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A Life of Constantly Seeking

By: Atara Starr

To the memory of Bruria bat Rut

As Avraham lays Sara to rest in this week’s parsha, the focus shifts to the aging and ultimately, the death of our first patriarch, Avraham Avinu. The Torah tells us  ( :):

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“And Avraham was old, advanced in days and the Lord has blessed  Avraham with everything”

, loosely  translated as “advanced in age”, could be literally interpreted as “coming in days”. This strange phraseology led Chazal to famously state that every day of Avraham’s life is deemed complete in his service to God. Therefore as he reaches the point of old age, he is “coming in days”, as if to say: every day is accounted for and complete.

While Avraham is truly the paradigm of a (believer), the language of Chazal is challenging. How can we assert that Avraham served God fully and completely all the days of his life when we know that he grew up surrounded by avodah zarah?

The Rambam states[1]:


Abraham was forty years old when he became aware of his Creator. When he recognized and knew Him, he began to formulate replies to the inhabitants of Ur Kasdim and debate with them, telling them that they were not following a proper path.

While there are opinions that Avraham “found” God at the young age of three, our question is only strengthened by the words of the Rambam who tells us that Avraham’s true service of God begins at the age of forty. How then, do we understand the notion of Chazal that Avraham served Hashem completely all the days of his life?

In order to understand the significance of this pasuk Rav Menachem Mendel Schneerson, the Lubavitcher Rebbe z”l[2], explores a fundamental question in education: what obligation falls upon a parent to educate their children in actively keeping the mitzvot before they reach the age of Bar/Bat Mitzvah?

While there is no outright to educate young children in the ways of Torah, there is an authoritative belief[3] that teaching Torah to our children is included in the mitzvah of . That being said, most of us can attest to a reality in which we have been taught ideas, concepts, habits, rituals etc. only to be forgotten when not practiced. If a child is only taught content without practice how can we assume that as they reach the age of responsibility that they can succeed?

Here the Rebbe shares the following insight: Many times the Torah will obligate us in a mitzvah and then effort is required on our behalf to fulfill it properly. For example, a man is required to put on tefillin. This mitzvah does not only apply to those who have tefillin sitting on their dining room table, rather there is a requirement to do whatever is in one’s  power to acquire a set of tefillin. All of the necessary preparation to keep certain mitzvot is included in the original obligation.

We can then apply this same principle to young children. While there is no requirement for them to keep mitzvot before a specific age, the expectation that they will be able to fulfill their obligations properly without proper preparation and practice is unrealistic and therefore we can infer that any preparation for keeping the mitzvot at a younger age (aka: learning about them, actively taking part alongside role models etc) could be included in the later obligation.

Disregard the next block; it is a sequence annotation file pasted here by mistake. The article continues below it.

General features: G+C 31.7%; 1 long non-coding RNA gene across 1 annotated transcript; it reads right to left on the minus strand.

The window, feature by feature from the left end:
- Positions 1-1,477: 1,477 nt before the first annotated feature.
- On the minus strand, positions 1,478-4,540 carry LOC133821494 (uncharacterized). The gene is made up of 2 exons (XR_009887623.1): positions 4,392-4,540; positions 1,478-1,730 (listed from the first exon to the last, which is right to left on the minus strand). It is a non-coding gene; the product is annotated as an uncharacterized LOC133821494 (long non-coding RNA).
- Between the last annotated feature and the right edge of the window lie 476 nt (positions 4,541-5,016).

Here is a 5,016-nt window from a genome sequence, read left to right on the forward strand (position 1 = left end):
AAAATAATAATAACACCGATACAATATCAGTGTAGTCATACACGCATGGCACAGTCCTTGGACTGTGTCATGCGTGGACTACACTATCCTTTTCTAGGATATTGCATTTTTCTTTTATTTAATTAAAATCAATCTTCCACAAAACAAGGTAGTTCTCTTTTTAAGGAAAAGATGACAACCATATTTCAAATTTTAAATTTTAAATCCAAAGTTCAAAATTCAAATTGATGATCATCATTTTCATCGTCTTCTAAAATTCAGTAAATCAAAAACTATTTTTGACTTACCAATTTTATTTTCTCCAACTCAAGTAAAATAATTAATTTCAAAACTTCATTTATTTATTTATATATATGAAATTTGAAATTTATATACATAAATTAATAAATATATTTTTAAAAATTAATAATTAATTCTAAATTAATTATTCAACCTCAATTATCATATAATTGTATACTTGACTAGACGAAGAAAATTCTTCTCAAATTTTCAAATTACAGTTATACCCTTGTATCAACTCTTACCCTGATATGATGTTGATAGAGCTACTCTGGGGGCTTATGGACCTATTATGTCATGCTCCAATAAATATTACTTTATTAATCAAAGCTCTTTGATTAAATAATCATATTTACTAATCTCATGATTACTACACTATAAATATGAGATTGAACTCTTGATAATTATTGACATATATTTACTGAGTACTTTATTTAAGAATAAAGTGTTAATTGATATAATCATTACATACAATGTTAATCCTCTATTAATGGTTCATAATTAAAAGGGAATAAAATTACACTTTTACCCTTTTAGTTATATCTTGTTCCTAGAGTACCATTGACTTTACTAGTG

The Rebbe states:

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When the Torah obligates us in a certain commandment, it is obvious that this obligation is relevant in the ways in which it is humanly possible to be kept - the Torah was NOT given to the angels in heaven. If keeping that mitzvah takes time, you are not sinning as long as you are investing in it, learning about it, practicing…

…all in all, truly doing your best.  If someone wanted to build a house no one would tell him that he is wasting his time while he is gathering the necessary supplies. It is all part of the process!

As much as it is in a parent's nature to invest in the future success of the child, we would be kidding ourselves if we believed that there is no learning curve from the child’s end. It is almost impossible to assert that from the moment Bnei Yisrael were given the Torah at Sinai that everyone was able to keep every mitzvah to perfection from day one. The process of learning the halachot, preparing , the objects of the mitzvah, and practicing of new behaviors takes time. Rather, we believe that all of the effort, training, learning, understanding and practice are a part of the greater process of keeping the mitzvot.

While Avraham Avinu may have started his “official” service of God at the age of forty, the Rambam also describes the many years prior, from the time of toddlerhood, where Avraham is questioning, exploring, noticing the world around him and the potential existence of a greater power. All of the years of study and exploration are what bring him to the ultimate state of and therefore, following the principle of the Lubavitcher Rebbe, those early years are essential and complete in the eyes of Chazal.

No one reaches an end goal without struggle, without questions, or without perseverance. A life that is truly complete with meaning and significance isn’t by nature a perfect one, rather a life in which we are constantly seeking, growing, and trying harder.

When Avraham reaches the ripe old age of one hundred and seventy five we can truly say that he was . Every day is a part of his ultimate journey, every day bringing him closer to his mission on this earth. May we all be zoche to learn from him.



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